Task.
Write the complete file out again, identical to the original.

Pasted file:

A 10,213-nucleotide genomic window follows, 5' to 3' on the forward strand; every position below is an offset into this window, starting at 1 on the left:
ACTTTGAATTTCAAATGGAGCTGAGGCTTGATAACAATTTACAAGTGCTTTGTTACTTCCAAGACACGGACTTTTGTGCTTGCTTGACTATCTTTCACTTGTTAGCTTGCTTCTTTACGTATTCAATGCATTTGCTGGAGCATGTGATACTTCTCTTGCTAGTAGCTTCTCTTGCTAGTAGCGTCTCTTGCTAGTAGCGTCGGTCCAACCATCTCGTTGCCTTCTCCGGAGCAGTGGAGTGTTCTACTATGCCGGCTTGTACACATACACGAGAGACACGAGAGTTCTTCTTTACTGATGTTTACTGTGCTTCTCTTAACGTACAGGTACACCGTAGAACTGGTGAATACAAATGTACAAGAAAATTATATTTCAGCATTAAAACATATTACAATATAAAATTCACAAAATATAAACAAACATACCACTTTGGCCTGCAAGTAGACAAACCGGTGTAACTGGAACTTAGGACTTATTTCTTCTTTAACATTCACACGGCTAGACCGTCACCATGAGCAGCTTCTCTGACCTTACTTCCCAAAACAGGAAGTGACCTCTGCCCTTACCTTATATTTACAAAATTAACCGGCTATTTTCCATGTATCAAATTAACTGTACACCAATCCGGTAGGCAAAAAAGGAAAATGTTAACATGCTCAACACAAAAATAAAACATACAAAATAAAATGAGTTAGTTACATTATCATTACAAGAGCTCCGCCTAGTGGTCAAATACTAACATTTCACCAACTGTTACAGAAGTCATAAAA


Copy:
A 10,213-nucleotide genomic window follows, 5' to 3' on the forward strand; every position below is an offset into this window, starting at 1 on the left:
ACTTTGAATTTCAAATGGAGCTGAGGCTTGATAACAATTTACAAGTGCTTTGTTACTTCCAAGACACGGACTTTTGTGCTTGCTTGACTATCTTTCACTTGTTAGCTTGCTTCTTTACGTATTCAATGCATTTGCTGGAGCATGTGATACTTCTCTTGCTAGTAGCTTCTCTTGCTAGTAGCGTCTCTTGCTAGTAGCGTCGGTCCAACCATCTCGTTGCCTTCTCCGGAGCAGTGGAGTGTTCTACTATGCCGGCTTGTACACATACACGAGAGACACGAGAGTTCTTCTTTACTGATGTTTACTGTGCTTCTCTTAACGTACAGGTACACCGTAGAACTGGTGAATACAAATGTACAAGAAAATTATATTTCAGCATTAAAACATATTACAATATAAAATTCACAAAATATAAACAAACATACCACTTTGGCCTGCAAGTAGACAAACCGGTGTAACTGGAACTTAGGACTTATTTCTTCTTTAACATTCACACGGCTAGACCGTCACCATGAGCAGCTTCTCTGACCTTACTTCCCAAAACAGGAAGTGACCTCTGCCCTTACCTTATATTTACAAAATTAACCGGCTATTTTCCATGTATCAAATTAACTGTACACCAATCCGGTAGGCAAAAAAGGAAAATGTTAACATGCTCAACACAAAAATAAAACATACAAAATAAAATGAGTTAGTTACATTATCATTACAAGAGCTCCGCCTAGTGGTCAAATACTAACATTTCACCAACTGTTACAGAAGTCATAAAA